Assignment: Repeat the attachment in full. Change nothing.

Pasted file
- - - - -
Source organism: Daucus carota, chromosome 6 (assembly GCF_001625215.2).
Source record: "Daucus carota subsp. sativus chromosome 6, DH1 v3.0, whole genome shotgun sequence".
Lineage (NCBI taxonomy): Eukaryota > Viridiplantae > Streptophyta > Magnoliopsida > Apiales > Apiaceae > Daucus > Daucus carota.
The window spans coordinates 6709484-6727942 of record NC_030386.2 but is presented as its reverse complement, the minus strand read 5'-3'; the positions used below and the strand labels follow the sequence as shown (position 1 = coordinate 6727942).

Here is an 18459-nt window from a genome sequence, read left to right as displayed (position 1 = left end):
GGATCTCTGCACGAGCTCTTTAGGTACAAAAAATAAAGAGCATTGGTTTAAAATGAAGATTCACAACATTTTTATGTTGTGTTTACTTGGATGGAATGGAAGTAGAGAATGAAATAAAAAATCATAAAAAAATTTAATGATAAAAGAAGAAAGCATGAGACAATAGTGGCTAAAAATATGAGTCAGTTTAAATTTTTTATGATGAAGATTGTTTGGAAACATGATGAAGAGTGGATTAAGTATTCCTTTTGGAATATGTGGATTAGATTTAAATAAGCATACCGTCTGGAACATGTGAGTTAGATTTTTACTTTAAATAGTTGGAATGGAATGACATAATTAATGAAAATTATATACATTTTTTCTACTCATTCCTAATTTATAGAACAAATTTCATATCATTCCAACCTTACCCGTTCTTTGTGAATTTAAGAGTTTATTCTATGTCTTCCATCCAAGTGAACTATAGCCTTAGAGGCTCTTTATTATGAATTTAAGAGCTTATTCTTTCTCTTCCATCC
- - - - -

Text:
Source organism: Daucus carota, chromosome 6 (assembly GCF_001625215.2).
Source record: "Daucus carota subsp. sativus chromosome 6, DH1 v3.0, whole genome shotgun sequence".
Lineage (NCBI taxonomy): Eukaryota > Viridiplantae > Streptophyta > Magnoliopsida > Apiales > Apiaceae > Daucus > Daucus carota.
The window spans coordinates 6709484-6727942 of record NC_030386.2 but is presented as its reverse complement, the minus strand read 5'-3'; the positions used below and the strand labels follow the sequence as shown (position 1 = coordinate 6727942).

Here is an 18459-nt window from a genome sequence, read left to right as displayed (position 1 = left end):
GGATCTCTGCACGAGCTCTTTAGGTACAAAAAATAAAGAGCATTGGTTTAAAATGAAGATTCACAACATTTTTATGTTGTGTTTACTTGGATGGAATGGAAGTAGAGAATGAAATAAAAAATCATAAAAAAATTTAATGATAAAAGAAGAAAGCATGAGACAATAGTGGCTAAAAATATGAGTCAGTTTAAATTTTTTATGATGAAGATTGTTTGGAAACATGATGAAGAGTGGATTAAGTATTCCTTTTGGAATATGTGGATTAGATTTAAATAAGCATACCGTCTGGAACATGTGAGTTAGATTTTTACTTTAAATAGTTGGAATGGAATGACATAATTAATGAAAATTATATACATTTTTTCTACTCATTCCTAATTTATAGAACAAATTTCATATCATTCCAACCTTACCCGTTCTTTGTGAATTTAAGAGTTTATTCTATGTCTTCCATCCAAGTGAACTATAGCCTTAGAGGCTCTTTATTATGAATTTAAGAGCTTATTCTTTCTCTTCCATCC